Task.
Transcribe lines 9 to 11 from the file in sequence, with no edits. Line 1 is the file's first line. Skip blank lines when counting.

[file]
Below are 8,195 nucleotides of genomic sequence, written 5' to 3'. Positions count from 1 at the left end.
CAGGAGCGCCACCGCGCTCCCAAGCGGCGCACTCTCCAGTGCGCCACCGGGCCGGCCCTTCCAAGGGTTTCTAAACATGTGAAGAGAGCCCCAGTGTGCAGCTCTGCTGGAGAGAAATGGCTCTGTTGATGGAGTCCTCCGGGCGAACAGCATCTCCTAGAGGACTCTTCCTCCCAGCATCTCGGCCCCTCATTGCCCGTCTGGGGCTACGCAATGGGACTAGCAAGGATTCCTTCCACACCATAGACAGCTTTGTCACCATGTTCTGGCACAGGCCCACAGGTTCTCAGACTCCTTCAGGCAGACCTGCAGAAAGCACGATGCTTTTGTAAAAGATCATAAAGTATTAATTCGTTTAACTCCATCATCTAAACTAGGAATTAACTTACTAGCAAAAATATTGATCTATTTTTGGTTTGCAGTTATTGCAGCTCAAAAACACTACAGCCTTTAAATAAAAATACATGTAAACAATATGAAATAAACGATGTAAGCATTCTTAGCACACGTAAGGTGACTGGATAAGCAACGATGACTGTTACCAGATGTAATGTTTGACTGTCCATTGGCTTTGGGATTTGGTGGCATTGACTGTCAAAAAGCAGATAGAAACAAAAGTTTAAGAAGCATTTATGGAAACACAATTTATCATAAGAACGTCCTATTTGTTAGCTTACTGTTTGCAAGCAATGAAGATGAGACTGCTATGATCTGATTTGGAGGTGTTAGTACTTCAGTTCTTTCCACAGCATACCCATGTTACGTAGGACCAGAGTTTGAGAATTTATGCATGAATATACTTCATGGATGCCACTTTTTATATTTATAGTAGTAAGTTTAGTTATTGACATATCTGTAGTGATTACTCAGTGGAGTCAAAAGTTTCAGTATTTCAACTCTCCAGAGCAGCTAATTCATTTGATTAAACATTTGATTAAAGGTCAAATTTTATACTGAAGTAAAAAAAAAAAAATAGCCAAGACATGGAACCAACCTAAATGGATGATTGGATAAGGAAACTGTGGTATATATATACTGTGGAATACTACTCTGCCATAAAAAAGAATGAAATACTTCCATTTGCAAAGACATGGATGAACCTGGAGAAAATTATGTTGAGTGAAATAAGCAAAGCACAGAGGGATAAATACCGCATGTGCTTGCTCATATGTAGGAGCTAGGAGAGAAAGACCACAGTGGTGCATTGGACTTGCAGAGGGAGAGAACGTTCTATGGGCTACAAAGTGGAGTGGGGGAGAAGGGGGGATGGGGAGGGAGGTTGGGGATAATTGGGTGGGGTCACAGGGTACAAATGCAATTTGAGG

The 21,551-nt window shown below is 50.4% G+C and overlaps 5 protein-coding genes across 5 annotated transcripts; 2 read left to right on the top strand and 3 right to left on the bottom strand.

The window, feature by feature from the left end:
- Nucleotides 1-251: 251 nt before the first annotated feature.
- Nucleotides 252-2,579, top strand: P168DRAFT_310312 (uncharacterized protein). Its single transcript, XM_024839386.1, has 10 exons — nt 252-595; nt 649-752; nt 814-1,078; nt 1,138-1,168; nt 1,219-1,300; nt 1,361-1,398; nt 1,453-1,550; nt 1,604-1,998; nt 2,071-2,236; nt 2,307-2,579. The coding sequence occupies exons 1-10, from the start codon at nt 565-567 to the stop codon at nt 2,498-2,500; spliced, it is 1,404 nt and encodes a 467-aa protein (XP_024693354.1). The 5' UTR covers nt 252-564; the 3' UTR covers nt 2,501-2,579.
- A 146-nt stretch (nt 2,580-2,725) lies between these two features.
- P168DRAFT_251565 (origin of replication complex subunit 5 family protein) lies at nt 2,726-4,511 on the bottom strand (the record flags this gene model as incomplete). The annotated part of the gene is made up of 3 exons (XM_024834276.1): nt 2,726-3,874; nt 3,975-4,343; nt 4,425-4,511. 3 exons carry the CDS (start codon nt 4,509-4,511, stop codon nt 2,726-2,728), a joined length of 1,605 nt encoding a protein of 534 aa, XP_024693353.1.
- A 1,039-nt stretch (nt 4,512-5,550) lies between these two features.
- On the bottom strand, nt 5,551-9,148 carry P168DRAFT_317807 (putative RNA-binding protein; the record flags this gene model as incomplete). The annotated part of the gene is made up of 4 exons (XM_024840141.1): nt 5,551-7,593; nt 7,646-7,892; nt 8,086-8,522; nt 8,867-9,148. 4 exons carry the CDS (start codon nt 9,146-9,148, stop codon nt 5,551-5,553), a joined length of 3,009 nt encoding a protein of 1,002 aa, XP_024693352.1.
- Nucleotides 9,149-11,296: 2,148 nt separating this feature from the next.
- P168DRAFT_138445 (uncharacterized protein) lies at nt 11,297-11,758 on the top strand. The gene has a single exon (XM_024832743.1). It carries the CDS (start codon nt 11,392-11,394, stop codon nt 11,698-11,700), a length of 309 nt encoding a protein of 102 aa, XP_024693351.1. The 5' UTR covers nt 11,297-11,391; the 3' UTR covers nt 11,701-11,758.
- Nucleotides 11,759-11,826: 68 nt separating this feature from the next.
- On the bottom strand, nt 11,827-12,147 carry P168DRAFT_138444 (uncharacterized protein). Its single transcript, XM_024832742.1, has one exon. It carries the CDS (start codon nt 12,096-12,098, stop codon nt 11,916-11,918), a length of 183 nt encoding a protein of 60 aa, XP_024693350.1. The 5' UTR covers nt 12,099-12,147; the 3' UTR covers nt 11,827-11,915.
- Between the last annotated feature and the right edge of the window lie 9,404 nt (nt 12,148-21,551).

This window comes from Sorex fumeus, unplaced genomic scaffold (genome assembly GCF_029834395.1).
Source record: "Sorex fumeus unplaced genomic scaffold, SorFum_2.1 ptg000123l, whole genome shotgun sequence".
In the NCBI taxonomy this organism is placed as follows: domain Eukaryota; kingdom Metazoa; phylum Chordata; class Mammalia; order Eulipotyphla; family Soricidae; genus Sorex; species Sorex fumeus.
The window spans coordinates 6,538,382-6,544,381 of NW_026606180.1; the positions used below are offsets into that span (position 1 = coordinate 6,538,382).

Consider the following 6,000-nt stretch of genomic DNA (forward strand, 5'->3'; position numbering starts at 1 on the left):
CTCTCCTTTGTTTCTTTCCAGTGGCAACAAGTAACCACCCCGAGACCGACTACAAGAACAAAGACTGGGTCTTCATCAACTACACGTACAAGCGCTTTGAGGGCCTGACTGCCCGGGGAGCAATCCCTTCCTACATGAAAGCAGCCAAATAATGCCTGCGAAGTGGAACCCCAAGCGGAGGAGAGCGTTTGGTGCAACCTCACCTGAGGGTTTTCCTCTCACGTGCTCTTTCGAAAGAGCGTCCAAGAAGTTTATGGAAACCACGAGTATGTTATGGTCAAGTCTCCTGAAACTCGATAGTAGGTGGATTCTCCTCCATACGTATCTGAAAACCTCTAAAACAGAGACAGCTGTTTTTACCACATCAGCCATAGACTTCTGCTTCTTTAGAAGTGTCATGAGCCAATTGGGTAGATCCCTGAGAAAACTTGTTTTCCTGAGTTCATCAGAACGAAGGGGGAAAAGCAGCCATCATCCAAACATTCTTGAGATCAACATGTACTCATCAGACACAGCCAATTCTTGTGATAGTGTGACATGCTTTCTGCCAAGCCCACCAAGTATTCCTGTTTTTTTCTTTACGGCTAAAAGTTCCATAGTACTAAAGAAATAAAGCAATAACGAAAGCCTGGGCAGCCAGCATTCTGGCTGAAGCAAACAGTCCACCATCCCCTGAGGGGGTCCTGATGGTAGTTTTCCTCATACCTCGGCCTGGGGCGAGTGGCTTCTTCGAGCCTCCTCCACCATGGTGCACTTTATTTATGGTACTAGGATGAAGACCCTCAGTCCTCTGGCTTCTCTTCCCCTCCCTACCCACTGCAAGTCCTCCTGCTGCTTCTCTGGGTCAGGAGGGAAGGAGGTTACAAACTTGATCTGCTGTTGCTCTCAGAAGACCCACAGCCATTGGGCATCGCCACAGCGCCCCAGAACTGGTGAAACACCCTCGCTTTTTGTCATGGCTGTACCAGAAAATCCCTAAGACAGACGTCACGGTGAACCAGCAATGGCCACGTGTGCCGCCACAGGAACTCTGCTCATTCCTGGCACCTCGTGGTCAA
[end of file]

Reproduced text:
- A 1,039-nt stretch (nt 4,512-5,550) lies between these two features.
- On the bottom strand, nt 5,551-9,148 carry P168DRAFT_317807 (putative RNA-binding protein; the record flags this gene model as incomplete). The annotated part of the gene is made up of 4 exons (XM_024840141.1): nt 5,551-7,593; nt 7,646-7,892; nt 8,086-8,522; nt 8,867-9,148. 4 exons carry the CDS (start codon nt 9,146-9,148, stop codon nt 5,551-5,553), a joined length of 3,009 nt encoding a protein of 1,002 aa, XP_024693352.1.
- Nucleotides 9,149-11,296: 2,148 nt separating this feature from the next.